Tuesday, September 7, 2010

The tightest union

With all the union bashing going on—and as a private sector worker I am aghast at what public sector union members get in pay and benefits—still, it strikes me as misplaced.  A relatively small percentage of the work force is unionized in historical context.

The tightest union in America is the ruling class, with its lap dog politicians and captive media, all spouting about the un-Americanism of raising taxes on those highly productive rich people, even as CEOs and Wall Street executives take greater and greater multiples—hundreds of times—of the median family income home in pay each year, because they and their board friends say they’re worth it.  They weren’t worth it thirty years ago, when the spirit of shared sacrifice of World War II still lived in the hearts of the ruling class, and CEOs worked for 30 times the median family income.

And the tightest union is international.  As capital moves, so do they and their minions, ready to bash labor wherever it has the temerity to protest (except perhaps in China, where the authorities understand that in the long run, the country that coheres will ultimately win, because they can still work together productively). 

Paul Craig Roberts, who has been one of the most eloquent in upbraiding the American rich and their useless wars and idiotic policies (see this)—even Roberts cannot let go of his Reaganism (he was a Treasury official under Reagan) and admit that tax rates are too low on the ultra-rich.

The administration seems to understand all this.  Shared sacrifice has been one of their themes from the beginning.  They would like to leave the Bush tax breaks on the middle class in place and raise taxes on the top few percent.  I just don’t think the ruling class will stand for it.  And another nail will be driven into the coffin of the American social contract.

Via:  Bloomberg

Ultra-Rich in Finance Are Meaner Than Rest of Us: Matthew Lynn

By Matthew Lynn - Sep 6, 2010

Bloomberg Opinion

There is something surprising about a private banker warning his colleagues about the rich. It would be like a director of Volkswagen AG casting doubt on motorists, or the boss of McDonald’s Corp. distancing himself from people who eat fast food. Rather like valets, the main aim of the private banker is to court the wealthy.

At a conference in Zurich last week, the head of Barclays Wealth Management’s private-banking unit, Gerard Aquilina, appeared to issue a red alert about the richest of clients.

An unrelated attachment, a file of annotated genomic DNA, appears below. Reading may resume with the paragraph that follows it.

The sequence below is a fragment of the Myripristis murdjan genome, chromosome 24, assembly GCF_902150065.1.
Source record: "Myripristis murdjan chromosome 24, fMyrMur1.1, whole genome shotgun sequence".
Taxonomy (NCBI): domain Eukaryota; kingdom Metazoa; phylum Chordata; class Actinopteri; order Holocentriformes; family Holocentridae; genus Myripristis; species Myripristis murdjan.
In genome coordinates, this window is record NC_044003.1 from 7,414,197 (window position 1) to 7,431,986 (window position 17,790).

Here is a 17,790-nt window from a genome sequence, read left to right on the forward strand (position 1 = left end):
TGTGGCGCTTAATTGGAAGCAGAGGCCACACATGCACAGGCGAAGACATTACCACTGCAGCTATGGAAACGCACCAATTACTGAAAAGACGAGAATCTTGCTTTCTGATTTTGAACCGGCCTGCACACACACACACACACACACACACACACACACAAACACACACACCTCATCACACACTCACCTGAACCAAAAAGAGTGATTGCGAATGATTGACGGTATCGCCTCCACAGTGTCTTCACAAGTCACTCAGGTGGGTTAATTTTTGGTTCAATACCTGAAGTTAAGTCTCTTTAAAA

“Beware of the complexities of dealing with ultra high net worths,” Aquilina told his audience. “Demanding and often unreasonable” requests from them may create “impossible demands on the organization.”

Such as? Help with getting children into the right school, securing credit to buy property, or obtaining last-minute concert tickets, for example. Even worse, the richest of the rich turn out to be pretty stingy as well. They don’t even want to pay the full fee for all the services they demand.

It was strong stuff. But it was also an insight into the way the rich have changed over the past decade. They are, it turns out, a nasty bunch of people who are only getting nastier. And the banking industry only has itself to blame. […]

1 comment:

  1. I used to think 'how can people be so stupid to fight so aggressively against their own self interest?'. But it's hard to think any different when you've been spoon-fed so much propaganda and brainwashing from the time you were born and constantly distracted by never-ending wars and entertainment parading as news and politics.

    Although with the internet, there's just no reason to be so ignorant any more. Although religion fights pretty hard to keep people ignorant and I don't think the status and relationship of religion in the usa is coincidental.

    Incidentally this whole push to cut entitlements and wages of the few who've been able to maintain them against the corporatist onslaught reeks mostly of jealousy. And once the last of the middle-class are also stamped into the mud we'll all really be neck deep in shit.